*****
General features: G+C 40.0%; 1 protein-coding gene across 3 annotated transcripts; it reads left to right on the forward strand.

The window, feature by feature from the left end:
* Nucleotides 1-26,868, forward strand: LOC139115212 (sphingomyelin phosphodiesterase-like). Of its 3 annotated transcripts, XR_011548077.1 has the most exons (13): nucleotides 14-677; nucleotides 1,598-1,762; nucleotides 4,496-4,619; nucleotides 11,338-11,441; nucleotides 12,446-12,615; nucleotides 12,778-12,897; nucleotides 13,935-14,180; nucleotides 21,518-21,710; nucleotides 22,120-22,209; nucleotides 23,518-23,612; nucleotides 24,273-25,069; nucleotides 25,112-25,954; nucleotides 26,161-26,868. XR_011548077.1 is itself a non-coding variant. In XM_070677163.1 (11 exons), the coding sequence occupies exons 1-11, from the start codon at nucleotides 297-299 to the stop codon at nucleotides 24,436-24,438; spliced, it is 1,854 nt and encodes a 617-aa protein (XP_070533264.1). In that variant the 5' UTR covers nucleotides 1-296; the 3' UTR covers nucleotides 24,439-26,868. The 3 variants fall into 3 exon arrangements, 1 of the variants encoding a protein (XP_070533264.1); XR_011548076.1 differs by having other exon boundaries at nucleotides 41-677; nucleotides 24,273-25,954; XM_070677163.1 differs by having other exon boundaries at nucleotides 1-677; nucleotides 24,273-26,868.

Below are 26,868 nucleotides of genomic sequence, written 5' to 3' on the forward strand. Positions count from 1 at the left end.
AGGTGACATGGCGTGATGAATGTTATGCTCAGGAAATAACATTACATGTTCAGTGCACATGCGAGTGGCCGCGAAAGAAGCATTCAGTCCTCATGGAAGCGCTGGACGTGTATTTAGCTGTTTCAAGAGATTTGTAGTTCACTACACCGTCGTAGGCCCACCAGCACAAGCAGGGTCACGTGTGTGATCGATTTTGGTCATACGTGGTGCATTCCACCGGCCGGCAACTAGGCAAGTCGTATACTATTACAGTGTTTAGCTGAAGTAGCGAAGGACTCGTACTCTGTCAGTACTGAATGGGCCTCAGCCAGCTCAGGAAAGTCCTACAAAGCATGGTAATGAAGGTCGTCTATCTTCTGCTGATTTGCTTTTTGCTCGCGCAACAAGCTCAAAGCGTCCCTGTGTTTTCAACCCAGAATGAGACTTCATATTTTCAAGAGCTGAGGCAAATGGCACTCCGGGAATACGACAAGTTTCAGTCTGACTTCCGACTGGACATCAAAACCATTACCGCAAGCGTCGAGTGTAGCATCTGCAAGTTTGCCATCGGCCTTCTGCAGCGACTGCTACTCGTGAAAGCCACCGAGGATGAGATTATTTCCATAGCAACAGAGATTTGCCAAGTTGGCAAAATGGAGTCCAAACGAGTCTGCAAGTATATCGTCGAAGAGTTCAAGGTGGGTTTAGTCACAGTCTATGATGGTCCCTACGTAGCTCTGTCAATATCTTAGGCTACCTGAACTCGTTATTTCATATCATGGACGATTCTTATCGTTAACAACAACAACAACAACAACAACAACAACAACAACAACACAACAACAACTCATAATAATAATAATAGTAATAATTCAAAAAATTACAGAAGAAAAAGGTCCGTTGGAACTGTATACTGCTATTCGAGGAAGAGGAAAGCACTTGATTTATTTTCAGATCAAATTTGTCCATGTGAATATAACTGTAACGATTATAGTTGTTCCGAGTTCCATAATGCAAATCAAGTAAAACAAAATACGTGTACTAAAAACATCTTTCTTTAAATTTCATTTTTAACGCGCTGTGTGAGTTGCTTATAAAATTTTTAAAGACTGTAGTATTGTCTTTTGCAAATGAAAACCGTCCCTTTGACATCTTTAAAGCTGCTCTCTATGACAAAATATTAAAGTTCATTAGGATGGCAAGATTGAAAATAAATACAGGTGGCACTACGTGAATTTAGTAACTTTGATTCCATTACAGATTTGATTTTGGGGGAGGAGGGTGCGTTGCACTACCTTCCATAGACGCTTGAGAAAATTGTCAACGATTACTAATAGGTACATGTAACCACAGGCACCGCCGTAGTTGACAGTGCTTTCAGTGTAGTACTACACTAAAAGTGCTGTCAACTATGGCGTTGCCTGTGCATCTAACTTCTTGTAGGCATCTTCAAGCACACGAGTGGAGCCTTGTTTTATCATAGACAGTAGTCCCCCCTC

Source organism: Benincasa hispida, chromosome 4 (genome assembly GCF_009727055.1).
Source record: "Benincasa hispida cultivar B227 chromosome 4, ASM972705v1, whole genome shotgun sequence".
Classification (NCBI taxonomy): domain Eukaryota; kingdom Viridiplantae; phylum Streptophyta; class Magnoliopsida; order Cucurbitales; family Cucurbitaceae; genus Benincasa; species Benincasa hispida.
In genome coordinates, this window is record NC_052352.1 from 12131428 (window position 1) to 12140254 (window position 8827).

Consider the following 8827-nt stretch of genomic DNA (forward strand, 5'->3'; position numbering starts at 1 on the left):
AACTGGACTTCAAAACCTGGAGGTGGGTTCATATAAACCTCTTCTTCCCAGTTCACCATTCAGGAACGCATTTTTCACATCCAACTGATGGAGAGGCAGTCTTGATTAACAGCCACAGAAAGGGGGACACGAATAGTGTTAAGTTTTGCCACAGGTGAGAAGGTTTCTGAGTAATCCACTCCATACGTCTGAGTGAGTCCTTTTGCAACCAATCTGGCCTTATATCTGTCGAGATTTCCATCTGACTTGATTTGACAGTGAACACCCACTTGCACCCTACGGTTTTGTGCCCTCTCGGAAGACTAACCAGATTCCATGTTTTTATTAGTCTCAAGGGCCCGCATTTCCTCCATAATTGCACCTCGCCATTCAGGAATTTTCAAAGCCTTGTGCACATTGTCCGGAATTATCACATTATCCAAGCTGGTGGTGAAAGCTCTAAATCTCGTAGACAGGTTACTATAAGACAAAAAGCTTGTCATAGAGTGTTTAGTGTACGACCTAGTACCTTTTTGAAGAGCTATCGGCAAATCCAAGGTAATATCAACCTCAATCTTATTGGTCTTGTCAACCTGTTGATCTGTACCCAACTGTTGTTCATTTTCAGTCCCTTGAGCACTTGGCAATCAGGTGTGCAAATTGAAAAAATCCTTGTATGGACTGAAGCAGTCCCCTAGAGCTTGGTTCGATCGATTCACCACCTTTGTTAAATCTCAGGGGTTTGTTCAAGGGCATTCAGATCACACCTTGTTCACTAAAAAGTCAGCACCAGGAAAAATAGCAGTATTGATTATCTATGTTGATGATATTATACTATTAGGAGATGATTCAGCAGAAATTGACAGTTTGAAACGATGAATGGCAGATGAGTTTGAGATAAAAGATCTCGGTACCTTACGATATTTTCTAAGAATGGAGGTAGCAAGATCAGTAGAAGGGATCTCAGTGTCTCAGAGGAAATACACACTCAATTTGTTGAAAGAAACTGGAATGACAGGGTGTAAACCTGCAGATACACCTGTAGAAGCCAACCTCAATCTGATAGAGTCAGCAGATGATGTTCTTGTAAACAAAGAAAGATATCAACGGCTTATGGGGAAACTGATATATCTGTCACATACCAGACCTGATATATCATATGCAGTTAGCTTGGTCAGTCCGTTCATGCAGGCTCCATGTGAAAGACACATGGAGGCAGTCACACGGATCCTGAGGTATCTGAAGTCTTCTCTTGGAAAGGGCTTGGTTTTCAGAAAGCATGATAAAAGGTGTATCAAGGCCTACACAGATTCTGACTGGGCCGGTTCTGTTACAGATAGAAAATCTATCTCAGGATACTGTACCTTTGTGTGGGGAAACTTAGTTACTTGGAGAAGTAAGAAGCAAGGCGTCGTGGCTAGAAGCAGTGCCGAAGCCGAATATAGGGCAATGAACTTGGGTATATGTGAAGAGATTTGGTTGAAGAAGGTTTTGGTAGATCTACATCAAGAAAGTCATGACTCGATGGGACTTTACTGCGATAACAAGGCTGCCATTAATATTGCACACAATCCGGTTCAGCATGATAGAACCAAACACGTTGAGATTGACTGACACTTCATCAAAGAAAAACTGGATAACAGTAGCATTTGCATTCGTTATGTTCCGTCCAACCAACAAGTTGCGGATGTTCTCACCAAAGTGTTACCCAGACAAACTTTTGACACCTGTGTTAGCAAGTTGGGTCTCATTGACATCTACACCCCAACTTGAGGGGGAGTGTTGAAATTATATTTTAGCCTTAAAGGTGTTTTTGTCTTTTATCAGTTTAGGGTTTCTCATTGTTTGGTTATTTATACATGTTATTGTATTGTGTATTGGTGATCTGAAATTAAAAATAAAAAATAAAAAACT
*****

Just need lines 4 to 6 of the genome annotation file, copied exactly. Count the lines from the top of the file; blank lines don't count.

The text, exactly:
Below are 26,868 nucleotides of genomic sequence, written 5' to 3' on the forward strand. Positions count from 1 at the left end.
AGGTGACATGGCGTGATGAATGTTATGCTCAGGAAATAACATTACATGTTCAGTGCACATGCGAGTGGCCGCGAAAGAAGCATTCAGTCCTCATGGAAGCGCTGGACGTGTATTTAGCTGTTTCAAGAGATTTGTAGTTCACTACACCGTCGTAGGCCCACCAGCACAAGCAGGGTCACGTGTGTGATCGATTTTGGTCATACGTGGTGCATTCCACCGGCCGGCAACTAGGCAAGTCGTATACTATTACAGTGTTTAGCTGAAGTAGCGAAGGACTCGTACTCTGTCAGTACTGAATGGGCCTCAGCCAGCTCAGGAAAGTCCTACAAAGCATGGTAATGAAGGTCGTCTATCTTCTGCTGATTTGCTTTTTGCTCGCGCAACAAGCTCAAAGCGTCCCTGTGTTTTCAACCCAGAATGAGACTTCATATTTTCAAGAGCTGAGGCAAATGGCACTCCGGGAATACGACAAGTTTCAGTCTGACTTCCGACTGGACATCAAAACCATTACCGCAAGCGTCGAGTGTAGCATCTGCAAGTTTGCCATCGGCCTTCTGCAGCGACTGCTACTCGTGAAAGCCACCGAGGATGAGATTATTTCCATAGCAACAGAGATTTGCCAAGTTGGCAAAATGGAGTCCAAACGAGTCTGCAAGTATATCGTCGAAGAGTTCAAGGTGGGTTTAGTCACAGTCTATGATGGTCCCTACGTAGCTCTGTCAATATCTTAGGCTACCTGAACTCGTTATTTCATATCATGGACGATTCTTATCGTTAACAACAACAACAACAACAACAACAACAACAACAACAACACAACAACAACTCATAATAATAATAATAGTAATAATTCAAAAAATTACAGAAGAAAAAGGTCCGTTGGAACTGTATACTGCTATTCGAGGAAGAGGAAAGCACTTGATTTATTTTCAGATCAAATTTGTCCATGTGAATATAACTGTAACGATTATAGTTGTTCCGAGTTCCATAATGCAAATCAAGTAAAACAAAATACGTGTACTAAAAACATCTTTCTTTAAATTTCATTTTTAACGCGCTGTGTGAGTTGCTTATAAAATTTTTAAAGACTGTAGTATTGTCTTTTGCAAATGAAAACCGTCCCTTTGACATCTTTAAAGCTGCTCTCTATGACAAAATATTAAAGTTCATTAGGATGGCAAGATTGAAAATAAATACAGGTGGCACTACGTGAATTTAGTAACTTTGATTCCATTACAGATTTGATTTTGGGGGAGGAGGGTGCGTTGCACTACCTTCCATAGACGCTTGAGAAAATTGTCAACGATTACTAATAGGTACATGTAACCACAGGCACCGCCGTAGTTGACAGTGCTTTCAGTGTAGTACTACACTAAAAGTGCTGTCAACTATGGCGTTGCCTGTGCATCTAACTTCTTGTAGGCATCTTCAAGCACACGAGTGGAGCCTTGTTTTATCATAGACAGTAGTCCCCCCTC

Source organism: Benincasa hispida, chromosome 4 (genome assembly GCF_009727055.1).